Food Security (Food Insecurity)
Food security is the state of having reliable access to a sufficient quantity of affordable, nutritious food. Food insecurity thus means the opposite, having unreliable access.
Food systems encompass the entire range of interlinked activities involved in the production, aggregation, processing, distribution, consumption and disposal of food products that originate from agriculture, forestry or fisheries, and parts of the broader economic, societal and natural environments in which they are embedded.
Food Loss refers to food that gets spilled, spoiled or otherwise lost at production, post-harvest, processing, and distribution stages in the food supply chain. Loss happens before consumers have access to food.
Food waste refers to food that completes the food supply chain (referred to as the retail and consumption stages), of good quality and fit for consumption, but still doesn’t get consumed because it is discarded, left to spoil, or expired. Up to 60% of food loss and waste occurs in consumer’s homes.
Greenwashing is the process of conveying a false impression or providing misleading information about how a company’s products, services, or practices are more environmentally sound.
Organic waste is any material that is biodegradable and comes from either a plant or an animal. Biodegradable waste is organic material that can be broken down into smaller parts, making it an essential component of composting.
A social enterprise or social business is defined as a business with specific social objectives that serve its primary purpose. Social enterprises seek to maximize profits while maximizing benefits to society and the environment, and the profits are principally used to fund social programs. Think of Tom’s shoes donating a pair of shoes for every pair sold.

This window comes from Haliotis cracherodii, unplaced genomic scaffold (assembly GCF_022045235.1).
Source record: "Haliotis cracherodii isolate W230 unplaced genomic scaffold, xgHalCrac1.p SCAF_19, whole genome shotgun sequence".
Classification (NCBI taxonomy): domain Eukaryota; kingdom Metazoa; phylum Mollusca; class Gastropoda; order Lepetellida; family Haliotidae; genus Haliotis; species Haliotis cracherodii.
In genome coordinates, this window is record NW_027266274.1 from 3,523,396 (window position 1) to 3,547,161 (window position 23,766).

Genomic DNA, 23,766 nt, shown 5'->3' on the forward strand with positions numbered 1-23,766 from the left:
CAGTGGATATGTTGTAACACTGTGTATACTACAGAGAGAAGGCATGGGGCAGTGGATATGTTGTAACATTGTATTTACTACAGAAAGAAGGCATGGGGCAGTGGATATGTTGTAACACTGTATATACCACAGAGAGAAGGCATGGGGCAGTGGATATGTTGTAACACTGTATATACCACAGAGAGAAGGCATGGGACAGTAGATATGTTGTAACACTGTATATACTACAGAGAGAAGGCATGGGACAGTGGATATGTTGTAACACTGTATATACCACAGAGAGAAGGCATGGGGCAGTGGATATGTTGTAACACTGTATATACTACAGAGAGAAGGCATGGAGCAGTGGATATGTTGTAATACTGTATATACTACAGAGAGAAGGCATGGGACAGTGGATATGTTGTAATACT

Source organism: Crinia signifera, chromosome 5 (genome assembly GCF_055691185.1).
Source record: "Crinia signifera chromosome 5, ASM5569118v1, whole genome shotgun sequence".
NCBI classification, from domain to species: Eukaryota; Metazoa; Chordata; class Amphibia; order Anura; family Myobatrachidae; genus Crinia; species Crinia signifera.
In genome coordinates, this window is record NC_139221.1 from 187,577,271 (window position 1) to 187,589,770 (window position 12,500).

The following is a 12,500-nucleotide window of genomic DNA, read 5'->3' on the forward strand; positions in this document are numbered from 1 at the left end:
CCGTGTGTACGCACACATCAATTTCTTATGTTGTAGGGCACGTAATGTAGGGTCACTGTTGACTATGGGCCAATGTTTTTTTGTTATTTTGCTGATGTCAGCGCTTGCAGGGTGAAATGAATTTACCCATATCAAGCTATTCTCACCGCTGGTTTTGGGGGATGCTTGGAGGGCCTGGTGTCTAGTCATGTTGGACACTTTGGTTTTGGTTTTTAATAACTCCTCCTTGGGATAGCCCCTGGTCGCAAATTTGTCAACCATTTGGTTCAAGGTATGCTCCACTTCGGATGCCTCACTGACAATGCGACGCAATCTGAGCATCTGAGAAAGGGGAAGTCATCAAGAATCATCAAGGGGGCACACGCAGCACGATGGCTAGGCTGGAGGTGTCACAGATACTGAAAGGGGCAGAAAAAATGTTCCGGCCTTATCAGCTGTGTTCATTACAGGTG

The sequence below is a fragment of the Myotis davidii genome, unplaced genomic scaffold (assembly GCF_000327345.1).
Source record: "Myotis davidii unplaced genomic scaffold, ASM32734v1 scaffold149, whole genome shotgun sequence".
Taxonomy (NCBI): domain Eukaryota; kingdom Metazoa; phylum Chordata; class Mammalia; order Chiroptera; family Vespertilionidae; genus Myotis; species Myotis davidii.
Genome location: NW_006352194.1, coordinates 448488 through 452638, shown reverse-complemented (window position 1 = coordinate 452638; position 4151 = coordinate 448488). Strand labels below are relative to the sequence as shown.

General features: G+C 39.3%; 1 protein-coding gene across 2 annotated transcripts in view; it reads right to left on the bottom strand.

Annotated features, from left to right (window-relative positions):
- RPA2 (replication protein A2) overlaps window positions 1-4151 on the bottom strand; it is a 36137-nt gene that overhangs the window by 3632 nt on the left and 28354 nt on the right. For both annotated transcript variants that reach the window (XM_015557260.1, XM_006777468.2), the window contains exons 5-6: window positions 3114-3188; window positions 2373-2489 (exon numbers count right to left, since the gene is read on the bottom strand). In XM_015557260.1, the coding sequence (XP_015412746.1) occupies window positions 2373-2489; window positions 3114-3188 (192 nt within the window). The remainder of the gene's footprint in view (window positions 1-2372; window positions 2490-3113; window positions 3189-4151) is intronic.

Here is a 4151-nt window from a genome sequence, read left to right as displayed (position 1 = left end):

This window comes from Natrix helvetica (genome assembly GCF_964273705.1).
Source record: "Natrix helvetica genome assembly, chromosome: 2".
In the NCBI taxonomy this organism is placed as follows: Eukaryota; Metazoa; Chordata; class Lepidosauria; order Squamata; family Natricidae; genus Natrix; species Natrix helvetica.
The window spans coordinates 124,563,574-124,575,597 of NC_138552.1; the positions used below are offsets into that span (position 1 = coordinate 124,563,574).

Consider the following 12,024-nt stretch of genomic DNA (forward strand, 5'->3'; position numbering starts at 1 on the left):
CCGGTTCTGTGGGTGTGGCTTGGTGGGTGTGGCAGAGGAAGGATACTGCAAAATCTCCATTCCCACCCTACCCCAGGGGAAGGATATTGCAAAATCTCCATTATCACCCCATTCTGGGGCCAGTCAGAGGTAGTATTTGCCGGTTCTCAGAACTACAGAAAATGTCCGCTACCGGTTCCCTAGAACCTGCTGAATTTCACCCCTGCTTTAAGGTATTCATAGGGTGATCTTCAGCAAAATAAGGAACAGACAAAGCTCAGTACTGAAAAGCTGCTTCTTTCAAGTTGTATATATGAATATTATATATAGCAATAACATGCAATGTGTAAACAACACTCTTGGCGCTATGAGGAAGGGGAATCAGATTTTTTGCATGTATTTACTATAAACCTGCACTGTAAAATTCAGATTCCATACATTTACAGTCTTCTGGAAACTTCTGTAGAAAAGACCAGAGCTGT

Sustainable Development Goals (SDG)
The Sustainable Development Goals (commonly shortened to SDG) are a set of interlinked global goals designed to be a universal call to action to end poverty, protect the planet, and ensure that by 2030 all people enjoy peace and prosperity. The SDGs were set up in 2015 by the United Nations General Assembly and are intended to be achieved by the year 2030.
Sustainable Food System
A sustainable food system is a food system that delivers food security and nutrition for all in such a way that the economic, social and environmental bases to generate food security and nutrition for future generations are not compromised.
In the context of food waste, the supply chain refers to the production, post-harvest, processing, distribution, retail, and consumption stages of food.
Designing and managing products and processes to reduce the volume of waste and conserve or recover all resources so no trash is sent to landfills, incinerators, or the ocean.
Now that you are an expert on all things food waste, keep the conversation going on social media and share what you learned with the world!